The downfall of Ali Pasha

In 1820, Ali ordered the assassination of a political opponent in Istanbulmarker. The reformist Sultan Mahmud II, who sought to restore the authority of the Sublime Porte, took this opportunity to move against Ali by ordering his deposition. Ali refused to resign his official posts and put up a fierce resistance to Ottoman troop movements, indirectly helping the Greek Independence as some 20,000 Turkish troops were fighting Ali's formidable army. He also made peace with the Soulimarker again, and their leader Markos Botsaris helped him fight the Ottoman soldiers sent to conquer and kill Ali.

After about two years of fighting, in January 1822, however, Ottoman agents who had come to Ali's refuge in the Monastery of St. Pantelaimon on the island in Lake Pamvotis, deceived him with offers of a full pardon. When asked to surrender for beheading, he famously proclaimed: "My head ... will not be surrendered like the head of a slave" and kept fighting till the end, but was shot through the floor of his room and his head cut off to be sent to the Sultan.
"Kursheed, to whom it waspresented on a large dish of silver plate, rose to receive it, bowedthree times before it, and respectfully kissed the beard, expressingaloud his wish that he himself might deserve a similar end. To suchan extent did the admiration with which Ali's bravery inspired thesebarbarians efface the memory of his crimes."

Ali Pasha's Grave in Ioannina.
Ali Pasha was buried with full honors in a mausoleum next to one of the two main mosques of Ioannina, which still stands. Despite his brutal rule, villagers paid their last respect to Ali: "Never was seen greater mourning than that of the warlike Epirotes."

The former monastery in which Ali Pasha was killed is today a popular tourist attraction. The holes made by the bullets are still to be seen, and the monastery has a museum dedicated to him, which includes a number of his personal possessions.

Ali Pasha in Popular Culture

In the novel The Count of Monte Cristo by Alexandre Dumas, père, Ali Pasha's downfall was brought about by the treachery of Fernand Mondego, an officer in the French Army. Not knowing of the betrayal, Pasha entrusted his wife and daughter to Mondego for safekeeping but he sold them into slavery. Monte Cristo subsequently located the daughter, Haydée, and helped her take revenge on Mondego by testifying in Paris of his betrayal of Ali Pasha.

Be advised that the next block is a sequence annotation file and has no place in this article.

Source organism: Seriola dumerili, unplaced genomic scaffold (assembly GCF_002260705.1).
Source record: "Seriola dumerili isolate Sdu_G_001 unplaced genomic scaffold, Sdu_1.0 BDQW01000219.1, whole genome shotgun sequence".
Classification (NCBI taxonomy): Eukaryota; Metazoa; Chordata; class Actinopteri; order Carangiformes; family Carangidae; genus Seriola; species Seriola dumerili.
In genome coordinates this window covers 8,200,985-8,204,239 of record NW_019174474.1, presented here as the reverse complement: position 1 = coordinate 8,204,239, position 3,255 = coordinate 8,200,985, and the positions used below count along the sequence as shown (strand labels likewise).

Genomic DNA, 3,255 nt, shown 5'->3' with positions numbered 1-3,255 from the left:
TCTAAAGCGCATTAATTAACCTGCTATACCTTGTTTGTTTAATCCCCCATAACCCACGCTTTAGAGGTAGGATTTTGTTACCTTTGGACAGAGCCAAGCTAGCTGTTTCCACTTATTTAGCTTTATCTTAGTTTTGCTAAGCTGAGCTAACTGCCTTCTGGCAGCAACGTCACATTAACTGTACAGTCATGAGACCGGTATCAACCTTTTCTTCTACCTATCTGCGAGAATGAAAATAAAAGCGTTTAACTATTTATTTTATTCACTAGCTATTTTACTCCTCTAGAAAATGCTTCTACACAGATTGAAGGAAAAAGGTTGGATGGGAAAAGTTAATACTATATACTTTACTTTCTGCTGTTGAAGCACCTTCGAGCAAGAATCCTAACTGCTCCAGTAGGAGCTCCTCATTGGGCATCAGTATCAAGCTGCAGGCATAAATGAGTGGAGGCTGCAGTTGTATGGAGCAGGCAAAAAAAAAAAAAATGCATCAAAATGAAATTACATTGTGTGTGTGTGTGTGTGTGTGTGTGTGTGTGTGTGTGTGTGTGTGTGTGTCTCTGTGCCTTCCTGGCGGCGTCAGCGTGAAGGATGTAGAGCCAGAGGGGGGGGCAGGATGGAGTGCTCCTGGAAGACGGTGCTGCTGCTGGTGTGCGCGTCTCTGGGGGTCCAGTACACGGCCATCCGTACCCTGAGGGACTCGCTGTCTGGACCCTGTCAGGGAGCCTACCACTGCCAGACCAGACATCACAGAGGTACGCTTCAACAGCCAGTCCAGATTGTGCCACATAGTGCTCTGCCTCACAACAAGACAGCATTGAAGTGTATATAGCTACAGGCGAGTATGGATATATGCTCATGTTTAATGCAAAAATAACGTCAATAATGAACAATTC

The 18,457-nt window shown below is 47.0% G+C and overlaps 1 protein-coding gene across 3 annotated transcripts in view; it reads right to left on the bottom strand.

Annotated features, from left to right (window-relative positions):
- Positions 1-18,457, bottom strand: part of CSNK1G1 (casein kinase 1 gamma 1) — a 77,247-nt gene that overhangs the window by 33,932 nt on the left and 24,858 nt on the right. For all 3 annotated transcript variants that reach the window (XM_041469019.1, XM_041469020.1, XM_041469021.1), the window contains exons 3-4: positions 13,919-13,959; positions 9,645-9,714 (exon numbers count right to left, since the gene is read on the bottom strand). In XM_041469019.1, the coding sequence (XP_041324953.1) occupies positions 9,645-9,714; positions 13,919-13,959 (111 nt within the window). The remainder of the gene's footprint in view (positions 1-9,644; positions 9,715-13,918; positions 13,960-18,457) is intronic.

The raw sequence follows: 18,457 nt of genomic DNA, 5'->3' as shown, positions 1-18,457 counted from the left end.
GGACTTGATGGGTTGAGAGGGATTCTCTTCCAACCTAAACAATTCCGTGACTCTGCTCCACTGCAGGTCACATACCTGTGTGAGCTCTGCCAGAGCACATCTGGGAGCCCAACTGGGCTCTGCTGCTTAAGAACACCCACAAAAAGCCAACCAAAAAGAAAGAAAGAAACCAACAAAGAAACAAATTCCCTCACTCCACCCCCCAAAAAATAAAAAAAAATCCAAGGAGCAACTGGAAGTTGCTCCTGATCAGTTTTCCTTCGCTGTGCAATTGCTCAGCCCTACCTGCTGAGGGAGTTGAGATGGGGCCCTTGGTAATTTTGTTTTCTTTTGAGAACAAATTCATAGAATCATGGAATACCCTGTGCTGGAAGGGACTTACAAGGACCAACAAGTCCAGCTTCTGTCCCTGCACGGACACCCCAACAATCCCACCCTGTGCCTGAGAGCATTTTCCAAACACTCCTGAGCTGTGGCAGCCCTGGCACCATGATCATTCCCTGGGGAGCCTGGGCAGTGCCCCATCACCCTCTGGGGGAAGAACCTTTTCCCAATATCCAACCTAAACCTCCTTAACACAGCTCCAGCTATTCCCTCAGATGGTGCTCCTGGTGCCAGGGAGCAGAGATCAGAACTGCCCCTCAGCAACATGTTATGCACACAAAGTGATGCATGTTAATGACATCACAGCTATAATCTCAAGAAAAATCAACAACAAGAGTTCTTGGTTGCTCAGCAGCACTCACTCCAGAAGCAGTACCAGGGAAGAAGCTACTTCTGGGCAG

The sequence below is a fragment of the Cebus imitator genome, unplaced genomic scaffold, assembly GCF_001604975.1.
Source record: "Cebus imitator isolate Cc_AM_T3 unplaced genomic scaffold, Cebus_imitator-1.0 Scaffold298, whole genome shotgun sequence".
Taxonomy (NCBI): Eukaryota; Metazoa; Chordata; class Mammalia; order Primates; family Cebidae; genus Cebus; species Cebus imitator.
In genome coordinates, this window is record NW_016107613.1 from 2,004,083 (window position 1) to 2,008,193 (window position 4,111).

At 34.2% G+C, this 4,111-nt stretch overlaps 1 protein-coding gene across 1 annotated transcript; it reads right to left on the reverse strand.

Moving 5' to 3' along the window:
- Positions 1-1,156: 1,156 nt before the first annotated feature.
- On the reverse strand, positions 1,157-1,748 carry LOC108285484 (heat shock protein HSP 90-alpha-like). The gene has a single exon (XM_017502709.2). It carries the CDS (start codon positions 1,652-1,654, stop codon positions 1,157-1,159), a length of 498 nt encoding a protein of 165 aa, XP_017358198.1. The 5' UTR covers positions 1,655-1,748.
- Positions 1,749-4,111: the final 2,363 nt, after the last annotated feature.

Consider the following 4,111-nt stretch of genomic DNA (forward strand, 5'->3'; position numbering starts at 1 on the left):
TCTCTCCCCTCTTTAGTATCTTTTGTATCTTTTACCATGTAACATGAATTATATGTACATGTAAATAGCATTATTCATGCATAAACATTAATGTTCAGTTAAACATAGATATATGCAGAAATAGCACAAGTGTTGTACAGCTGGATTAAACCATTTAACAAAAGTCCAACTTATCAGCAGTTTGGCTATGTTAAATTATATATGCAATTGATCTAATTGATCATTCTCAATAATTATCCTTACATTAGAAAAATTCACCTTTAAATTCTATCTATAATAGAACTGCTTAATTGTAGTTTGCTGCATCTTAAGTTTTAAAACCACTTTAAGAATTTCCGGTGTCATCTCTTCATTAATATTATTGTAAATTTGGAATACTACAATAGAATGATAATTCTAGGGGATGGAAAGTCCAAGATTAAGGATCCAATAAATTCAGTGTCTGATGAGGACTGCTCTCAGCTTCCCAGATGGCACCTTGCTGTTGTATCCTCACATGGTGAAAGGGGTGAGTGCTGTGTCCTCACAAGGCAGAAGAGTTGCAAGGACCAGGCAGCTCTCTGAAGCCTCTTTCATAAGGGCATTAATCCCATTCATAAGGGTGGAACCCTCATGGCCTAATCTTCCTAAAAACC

1. "The absence of women permits Byron himself to adopt a feminized role, as in his letters home describing his flirtatious relationship with the Pasha, and noting Ali's admiration of his 'small ears, curly hair, and his little white hands'" (BLJ, I, 208) Lord Byron's Correspondence - John Murray, Editor.
  2. The Ottoman Power in Europe by Edward Augustus Freeman
  3. P. J. Ruches. Albanian historical folksongs, 1716-1943. A survey of oral epic poetry from southern Albania, with original texts. Argonaut, 1967, p. 19
  4. Ali Pacha: Celebrated Crimes by Alexandre Dumas, père

See also


  • "Ali Pasa Tepelenë." Encyclopædia Britannica (2005)
  • "Ali Pasha (1744? – 1822)". The Columbia Encyclopedia (2004).
  • Rough Guide to Greece, Ellingham et al. (2000)

Further reading

  • Brøndsted, Peter Oluf, Interviews with Ali Pacha. Edited by Jacob Isager, (Athens, 1998)
  • Davenport, The Life of Ali Pasha, (London, 1837)
  • Dumas père, Alexandre, Ali Pacha, Celebrated Crimes
  • Fauriel, Claude Charles: Die Sulioten und ihre Kriege mit Ali Pascha von Janina, (Breslau, 1834)
  • Fleming, K.E., The Muslim Bonaparte: Diplomacy and Orientalism in Ali Pasha's Greece, Princeton University Press, 1999. ISBN 0-691-00194-4.
  • Jókai, Mór: Janicsárok végnapjai, Pest, 1854. (in English: Maurus Jókai: The Lion of Janina, translated by R. Nisbet Bain, 1897).
  • Ibrahim Manzour Effendi, Mémoires sur le Grèce et l'Albanie pendant le gouvernement d'ali Pacha, (Paris, 1827)
  • Dennis N. Skiotis, "From Bandit to Pasha: First Steps in the Rise to Power of Ali of Tepelen, 1750-1784", International Journal of Middle East Studies 2:3:219-244 (July, 1971) at JSTOR
  • Francois Pouqueville Voyage en Morée, à Constantinople, en Albanie, et dans plusieurs autres parties de l'Empire Ottoman (Paris, 1805, 3 vol. in-8°), translated in English, German, Greek, Italian, Swedish, etc. available on lineat Gallicamarker
  • Francois Pouqueville Travels in Epirus, Albania, Macedonia, and Thessaly (London: Printed for Sir Richard Phillips and Co, 1820), an English denatured and truncated edition available on line
  • Francois Pouqueville Voyage en Grèce (Paris, 1820–1822, 5 vol. in-8° ; 20 édit., 1826–1827, 6 vol. in-8°), his capital work
  • Francois Pouqueville Histoire de la régénération de la Grèce (Paris, 1824, 4 vol. in-8°), translated in many languages. French original edition available on Google books[37426]
  • Francois Pouqueville, "Notice sur la fin tragique d’Ali-Tébélen" (Paris 1822, in-8°)